Portrait of a Steward of the Soil

image of a farmer silhouette

Editor’s introduction: Frank Acker, Little River Conservation District manager, passing through Stillwater recently, stopped by the Payne County Conservation District office to wish Doris Anderson good luck on her pending retirement after 30 years as district secretary. At the office he and Darrel Dominick, OCC tribal liaison and NRCS retiree visited for a while. Darrel commented that his father Max remembered working with Frank’s grandfather, a well-respected farmer in Sequoyah County when Max worked for the U.S. Soil Conservation Service in that county. Here are Frank’s words to me:

“I got to thinking, on the way home, about my Granddad, then remembered his eulogy, which was given by Dick Mayo, editor of the Sequoyah County Times. I have kept it for many years because it described my Grandpa to a “T.” Grandpa was a conservationist before it became a proper term in everyday language. I don’t think there was ever a person I respected more than Grandpa.”

Frank shared this with me because he knows I love a good story. I enjoyed it and I am sharing it with you because I think you will enjoy it. As you read it, see if it reminds you of anyone you have known who set an example that inspired you as a conservationist — I think it will. I believe it was people like Mr. Acker and others you and I have known or have known of who founded the conservation efforts that we depend on and work to carry on today. — Mark Harrison, editor.

Pervin Acker

Obviously, I am not a contemporary of Pervin Acker, him having about 28 years head start. Nor am I a farmer-stockman. And, as I look over the friends of Pervin gathered today, I see that most of you aren’t either.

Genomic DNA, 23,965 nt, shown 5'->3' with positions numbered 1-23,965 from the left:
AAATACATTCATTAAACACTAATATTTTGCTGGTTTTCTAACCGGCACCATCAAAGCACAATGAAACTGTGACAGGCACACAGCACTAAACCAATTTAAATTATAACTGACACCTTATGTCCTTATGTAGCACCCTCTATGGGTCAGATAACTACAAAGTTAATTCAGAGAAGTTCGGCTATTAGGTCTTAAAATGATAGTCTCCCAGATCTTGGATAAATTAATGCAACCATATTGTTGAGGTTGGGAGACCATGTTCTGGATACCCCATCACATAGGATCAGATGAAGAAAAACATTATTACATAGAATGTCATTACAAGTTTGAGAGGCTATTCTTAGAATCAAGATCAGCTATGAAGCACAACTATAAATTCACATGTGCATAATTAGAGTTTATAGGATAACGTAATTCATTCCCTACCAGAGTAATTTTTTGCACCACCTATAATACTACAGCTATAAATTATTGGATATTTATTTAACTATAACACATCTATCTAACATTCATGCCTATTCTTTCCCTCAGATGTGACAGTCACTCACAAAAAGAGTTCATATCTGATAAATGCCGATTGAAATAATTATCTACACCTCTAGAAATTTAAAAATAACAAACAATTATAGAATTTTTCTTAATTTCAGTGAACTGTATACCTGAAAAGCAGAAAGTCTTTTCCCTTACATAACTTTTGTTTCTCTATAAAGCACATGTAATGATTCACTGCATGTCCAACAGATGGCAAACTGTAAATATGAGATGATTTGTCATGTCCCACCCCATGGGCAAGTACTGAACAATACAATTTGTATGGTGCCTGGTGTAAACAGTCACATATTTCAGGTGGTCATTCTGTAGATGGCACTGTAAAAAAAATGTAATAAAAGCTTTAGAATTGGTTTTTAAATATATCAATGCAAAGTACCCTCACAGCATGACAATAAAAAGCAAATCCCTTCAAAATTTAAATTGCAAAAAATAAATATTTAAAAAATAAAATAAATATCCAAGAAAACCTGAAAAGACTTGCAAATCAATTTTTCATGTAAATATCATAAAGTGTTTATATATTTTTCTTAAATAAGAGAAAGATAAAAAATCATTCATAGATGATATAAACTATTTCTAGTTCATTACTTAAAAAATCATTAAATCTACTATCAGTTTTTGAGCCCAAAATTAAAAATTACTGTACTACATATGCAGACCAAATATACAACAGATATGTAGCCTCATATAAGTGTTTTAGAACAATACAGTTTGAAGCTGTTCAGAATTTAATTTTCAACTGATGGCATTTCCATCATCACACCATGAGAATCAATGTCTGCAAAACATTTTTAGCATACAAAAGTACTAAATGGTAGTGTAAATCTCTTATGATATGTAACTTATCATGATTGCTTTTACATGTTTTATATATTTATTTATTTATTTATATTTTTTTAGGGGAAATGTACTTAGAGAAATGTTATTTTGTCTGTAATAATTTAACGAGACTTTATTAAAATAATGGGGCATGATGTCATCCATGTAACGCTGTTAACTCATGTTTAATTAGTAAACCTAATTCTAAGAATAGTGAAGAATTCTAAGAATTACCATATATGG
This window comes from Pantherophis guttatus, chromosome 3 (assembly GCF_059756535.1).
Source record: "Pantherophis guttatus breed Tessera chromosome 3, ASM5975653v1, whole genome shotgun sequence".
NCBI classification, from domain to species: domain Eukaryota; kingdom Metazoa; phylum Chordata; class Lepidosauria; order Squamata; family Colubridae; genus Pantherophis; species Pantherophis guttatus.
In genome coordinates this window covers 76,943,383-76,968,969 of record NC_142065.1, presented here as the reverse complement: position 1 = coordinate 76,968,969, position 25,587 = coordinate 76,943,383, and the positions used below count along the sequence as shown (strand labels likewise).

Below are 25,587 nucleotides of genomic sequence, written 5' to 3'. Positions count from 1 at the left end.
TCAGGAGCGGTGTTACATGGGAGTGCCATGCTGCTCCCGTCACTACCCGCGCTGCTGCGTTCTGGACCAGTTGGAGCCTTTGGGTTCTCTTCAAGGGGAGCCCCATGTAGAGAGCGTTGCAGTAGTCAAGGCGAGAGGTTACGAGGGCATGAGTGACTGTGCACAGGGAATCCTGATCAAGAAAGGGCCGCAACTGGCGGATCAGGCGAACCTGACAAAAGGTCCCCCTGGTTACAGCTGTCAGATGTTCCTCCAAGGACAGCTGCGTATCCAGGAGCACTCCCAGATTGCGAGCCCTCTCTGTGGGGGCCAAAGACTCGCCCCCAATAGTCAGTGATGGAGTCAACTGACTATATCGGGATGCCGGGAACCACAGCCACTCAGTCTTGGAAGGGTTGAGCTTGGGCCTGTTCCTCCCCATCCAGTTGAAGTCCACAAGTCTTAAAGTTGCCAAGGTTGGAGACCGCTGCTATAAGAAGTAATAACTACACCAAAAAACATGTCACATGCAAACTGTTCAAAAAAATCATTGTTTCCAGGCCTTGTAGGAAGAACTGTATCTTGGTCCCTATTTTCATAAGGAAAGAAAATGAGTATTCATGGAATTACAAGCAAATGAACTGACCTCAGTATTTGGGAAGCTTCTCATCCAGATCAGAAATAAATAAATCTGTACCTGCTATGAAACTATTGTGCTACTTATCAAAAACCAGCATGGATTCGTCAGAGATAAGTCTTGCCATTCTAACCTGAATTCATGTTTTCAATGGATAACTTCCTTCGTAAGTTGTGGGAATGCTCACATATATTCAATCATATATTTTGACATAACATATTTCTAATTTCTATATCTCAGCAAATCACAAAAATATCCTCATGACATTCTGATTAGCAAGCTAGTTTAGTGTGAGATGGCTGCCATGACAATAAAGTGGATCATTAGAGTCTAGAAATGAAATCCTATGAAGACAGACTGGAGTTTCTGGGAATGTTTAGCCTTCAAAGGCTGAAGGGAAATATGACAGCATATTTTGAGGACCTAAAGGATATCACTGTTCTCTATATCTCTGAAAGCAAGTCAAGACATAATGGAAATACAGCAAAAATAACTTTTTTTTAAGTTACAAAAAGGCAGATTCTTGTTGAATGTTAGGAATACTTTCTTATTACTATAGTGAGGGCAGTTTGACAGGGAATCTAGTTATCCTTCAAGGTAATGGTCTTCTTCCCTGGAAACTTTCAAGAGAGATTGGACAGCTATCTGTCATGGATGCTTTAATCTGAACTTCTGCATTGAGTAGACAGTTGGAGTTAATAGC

Many here have known Pervin longer and closer than some others of us. Yet we find common ground in that we are here to honor this man and to commemorate his life among us. To each of us, Pervin’s life means something different, something special. Yet so much the same. Always honorable, always upright, always forthright. Those were Pervin’s ways, and you could count on it.

Husband, father, grandfather, great-grandfather, farmer, member of Sequoyah County’s community of man, Pervin wore many hats. And he wore them all exceedingly well. He was an honorable man among men.

Through lean years, years of drought and years of too much rain, Pervin regularly harvested crops far more bountiful than those who hadn’t his experience, his love of the land, his knowledge. Pervin could make a crop when no one else could. Sequoyah County has lost its very best farmer in the death of Pervin.

Wheeler Mayo, my dad, was an excellent judge of men — and of their capabilities. In the 196Os, dad raised soybeans on upland patches here and there around the county. He had two farm hands. Lots of mornings they would ask dad what he wanted done that day and how they should do it. If it was an important task, he would put his decision off until noon or after. “I’ll have to think about it,” he would tell them.

One day, I asked my mother why he did that. “It gives him time to go find Pervin Acker and ask him what to do!”

Shortly after dad’s death, Pervin and I shook hands on the sale of some land of dad’s.
Shook hands – nothing more. I told him it would be “some time” before I could complete
the sale and give him a deed. Three years later, I was ready and here came Pervin with the
check. Right down to the penny. On a hand-shake. You don’t see much business done like that any more!

Knowing how Pervin liked his farmland neat and trim, I kidded him about there being
no extra charge for the grown-up fence lines. Pervin clamped his jaw flat, looked me in the eye and told me to “stick around I’ll show you how the preacher and the bear had at it”

I have no idea when, where or by whom the term “Steward of the Soil” got started. But I do believe the originator had Pervin Acker in mind. Pervin took his stewardship seriously.
He dutifully followed farming practices that nurtured the land. Sometimes, I thought it was incidental to Pervin that he brought in excellent harvests. It was the LAND that concerned Pervin. He was living proof that the land takes care of those who care for it.

So long, Pervin – friend of mankind, sower of seeds, harvester of grain – and above all, STEWARD OF THE SOIL… We return you to the arms of Mother Earth.

-Dick Mayo